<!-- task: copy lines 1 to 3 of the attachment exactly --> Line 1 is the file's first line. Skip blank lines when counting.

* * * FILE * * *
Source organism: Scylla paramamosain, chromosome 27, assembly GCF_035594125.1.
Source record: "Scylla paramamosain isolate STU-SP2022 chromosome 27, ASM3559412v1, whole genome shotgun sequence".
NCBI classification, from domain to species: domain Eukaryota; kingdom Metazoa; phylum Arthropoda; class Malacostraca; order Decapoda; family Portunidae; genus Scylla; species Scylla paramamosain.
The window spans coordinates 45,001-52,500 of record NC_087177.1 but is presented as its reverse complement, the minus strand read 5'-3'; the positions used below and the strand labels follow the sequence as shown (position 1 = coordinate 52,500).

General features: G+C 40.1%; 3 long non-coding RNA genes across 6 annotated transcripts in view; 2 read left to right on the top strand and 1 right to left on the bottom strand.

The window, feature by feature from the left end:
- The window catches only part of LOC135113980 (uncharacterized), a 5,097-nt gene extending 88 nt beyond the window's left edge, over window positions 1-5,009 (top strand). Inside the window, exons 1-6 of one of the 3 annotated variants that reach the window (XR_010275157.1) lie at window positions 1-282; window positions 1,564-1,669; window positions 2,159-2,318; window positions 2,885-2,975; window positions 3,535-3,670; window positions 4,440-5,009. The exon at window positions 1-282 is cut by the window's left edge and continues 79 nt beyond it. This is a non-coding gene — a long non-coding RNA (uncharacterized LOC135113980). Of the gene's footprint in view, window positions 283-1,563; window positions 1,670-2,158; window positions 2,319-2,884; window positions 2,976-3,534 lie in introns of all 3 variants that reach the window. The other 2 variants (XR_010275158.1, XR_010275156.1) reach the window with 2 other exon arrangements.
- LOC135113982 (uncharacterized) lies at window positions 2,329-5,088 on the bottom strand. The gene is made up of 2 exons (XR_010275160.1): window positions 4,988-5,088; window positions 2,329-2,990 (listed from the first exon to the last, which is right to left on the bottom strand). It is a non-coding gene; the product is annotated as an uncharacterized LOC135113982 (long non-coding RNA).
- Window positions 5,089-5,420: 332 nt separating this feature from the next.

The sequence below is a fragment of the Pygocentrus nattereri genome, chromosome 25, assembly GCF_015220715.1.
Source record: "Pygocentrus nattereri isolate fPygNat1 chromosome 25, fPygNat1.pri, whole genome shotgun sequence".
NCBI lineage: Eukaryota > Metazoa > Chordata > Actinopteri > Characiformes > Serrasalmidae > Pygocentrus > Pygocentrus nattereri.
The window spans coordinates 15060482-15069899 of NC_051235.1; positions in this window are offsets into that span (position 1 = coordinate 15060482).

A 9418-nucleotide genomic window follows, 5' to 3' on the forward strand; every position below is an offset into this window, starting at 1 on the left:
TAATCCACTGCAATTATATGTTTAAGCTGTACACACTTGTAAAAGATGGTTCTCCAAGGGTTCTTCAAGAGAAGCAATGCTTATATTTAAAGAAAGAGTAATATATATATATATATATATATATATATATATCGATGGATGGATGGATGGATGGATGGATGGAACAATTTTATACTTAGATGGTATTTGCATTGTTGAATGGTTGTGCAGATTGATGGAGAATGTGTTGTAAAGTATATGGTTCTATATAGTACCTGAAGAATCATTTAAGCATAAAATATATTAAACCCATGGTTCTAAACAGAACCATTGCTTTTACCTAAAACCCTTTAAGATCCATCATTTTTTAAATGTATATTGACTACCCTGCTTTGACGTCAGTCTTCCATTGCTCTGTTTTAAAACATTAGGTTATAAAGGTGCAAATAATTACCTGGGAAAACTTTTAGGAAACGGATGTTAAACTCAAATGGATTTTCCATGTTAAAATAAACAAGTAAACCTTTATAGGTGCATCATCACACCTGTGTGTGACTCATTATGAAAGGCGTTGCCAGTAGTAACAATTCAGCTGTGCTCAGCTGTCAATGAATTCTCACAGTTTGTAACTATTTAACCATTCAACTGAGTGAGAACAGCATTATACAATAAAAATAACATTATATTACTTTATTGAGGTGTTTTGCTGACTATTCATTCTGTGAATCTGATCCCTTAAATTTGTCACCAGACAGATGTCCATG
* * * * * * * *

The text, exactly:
Source organism: Scylla paramamosain, chromosome 27, assembly GCF_035594125.1.
Source record: "Scylla paramamosain isolate STU-SP2022 chromosome 27, ASM3559412v1, whole genome shotgun sequence".
NCBI classification, from domain to species: domain Eukaryota; kingdom Metazoa; phylum Arthropoda; class Malacostraca; order Decapoda; family Portunidae; genus Scylla; species Scylla paramamosain.